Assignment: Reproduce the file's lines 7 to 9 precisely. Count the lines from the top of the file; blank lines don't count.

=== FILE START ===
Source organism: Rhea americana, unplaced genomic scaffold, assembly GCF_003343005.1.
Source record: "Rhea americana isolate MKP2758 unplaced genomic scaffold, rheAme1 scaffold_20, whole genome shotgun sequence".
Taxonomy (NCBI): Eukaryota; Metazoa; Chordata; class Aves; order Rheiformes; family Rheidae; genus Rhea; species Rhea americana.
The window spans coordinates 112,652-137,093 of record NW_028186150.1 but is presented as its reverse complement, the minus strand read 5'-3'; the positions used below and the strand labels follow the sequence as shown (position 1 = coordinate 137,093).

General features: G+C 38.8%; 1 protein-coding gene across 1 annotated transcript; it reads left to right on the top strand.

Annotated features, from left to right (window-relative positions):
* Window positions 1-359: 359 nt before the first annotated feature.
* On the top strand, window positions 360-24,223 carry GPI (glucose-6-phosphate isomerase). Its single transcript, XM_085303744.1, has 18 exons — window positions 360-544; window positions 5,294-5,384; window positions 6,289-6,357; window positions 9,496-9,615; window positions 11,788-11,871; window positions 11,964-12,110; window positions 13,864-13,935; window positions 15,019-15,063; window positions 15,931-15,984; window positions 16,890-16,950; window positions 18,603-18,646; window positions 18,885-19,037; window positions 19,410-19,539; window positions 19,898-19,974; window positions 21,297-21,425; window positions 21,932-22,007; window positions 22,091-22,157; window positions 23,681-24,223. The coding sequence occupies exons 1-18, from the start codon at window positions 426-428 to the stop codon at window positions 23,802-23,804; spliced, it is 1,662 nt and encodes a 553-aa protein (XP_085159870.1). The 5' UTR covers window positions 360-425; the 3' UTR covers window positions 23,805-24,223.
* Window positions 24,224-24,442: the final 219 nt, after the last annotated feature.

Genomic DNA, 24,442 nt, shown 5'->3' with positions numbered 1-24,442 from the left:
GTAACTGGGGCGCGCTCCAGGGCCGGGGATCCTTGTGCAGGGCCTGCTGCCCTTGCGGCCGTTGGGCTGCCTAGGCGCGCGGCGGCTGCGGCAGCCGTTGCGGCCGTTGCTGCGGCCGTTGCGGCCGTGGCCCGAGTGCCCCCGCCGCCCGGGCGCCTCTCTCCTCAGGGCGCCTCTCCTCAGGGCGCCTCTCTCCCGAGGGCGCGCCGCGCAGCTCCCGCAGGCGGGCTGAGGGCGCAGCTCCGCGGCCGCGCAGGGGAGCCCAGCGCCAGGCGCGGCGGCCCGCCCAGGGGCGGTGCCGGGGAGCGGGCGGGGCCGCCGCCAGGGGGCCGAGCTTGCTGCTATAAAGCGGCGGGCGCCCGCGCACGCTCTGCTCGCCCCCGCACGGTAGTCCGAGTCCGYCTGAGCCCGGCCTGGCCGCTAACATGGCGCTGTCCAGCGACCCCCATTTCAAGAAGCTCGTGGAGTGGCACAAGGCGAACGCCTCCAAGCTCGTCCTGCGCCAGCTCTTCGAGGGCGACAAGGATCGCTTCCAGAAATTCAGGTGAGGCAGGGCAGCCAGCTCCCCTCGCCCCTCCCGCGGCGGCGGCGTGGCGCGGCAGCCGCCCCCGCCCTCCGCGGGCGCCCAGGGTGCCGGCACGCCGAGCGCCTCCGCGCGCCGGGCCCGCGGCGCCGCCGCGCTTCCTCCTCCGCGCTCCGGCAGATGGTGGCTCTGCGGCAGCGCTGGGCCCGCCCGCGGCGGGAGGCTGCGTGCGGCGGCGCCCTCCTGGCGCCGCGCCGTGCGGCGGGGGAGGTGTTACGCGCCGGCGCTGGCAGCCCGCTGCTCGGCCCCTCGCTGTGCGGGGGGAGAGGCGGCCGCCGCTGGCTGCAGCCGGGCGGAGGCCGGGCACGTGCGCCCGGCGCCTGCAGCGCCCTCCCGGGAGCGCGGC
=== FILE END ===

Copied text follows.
* Window positions 1-359: 359 nt before the first annotated feature.
* On the top strand, window positions 360-24,223 carry GPI (glucose-6-phosphate isomerase). Its single transcript, XM_085303744.1, has 18 exons — window positions 360-544; window positions 5,294-5,384; window positions 6,289-6,357; window positions 9,496-9,615; window positions 11,788-11,871; window positions 11,964-12,110; window positions 13,864-13,935; window positions 15,019-15,063; window positions 15,931-15,984; window positions 16,890-16,950; window positions 18,603-18,646; window positions 18,885-19,037; window positions 19,410-19,539; window positions 19,898-19,974; window positions 21,297-21,425; window positions 21,932-22,007; window positions 22,091-22,157; window positions 23,681-24,223. The coding sequence occupies exons 1-18, from the start codon at window positions 426-428 to the stop codon at window positions 23,802-23,804; spliced, it is 1,662 nt and encodes a 553-aa protein (XP_085159870.1). The 5' UTR covers window positions 360-425; the 3' UTR covers window positions 23,805-24,223.
* Window positions 24,224-24,442: the final 219 nt, after the last annotated feature.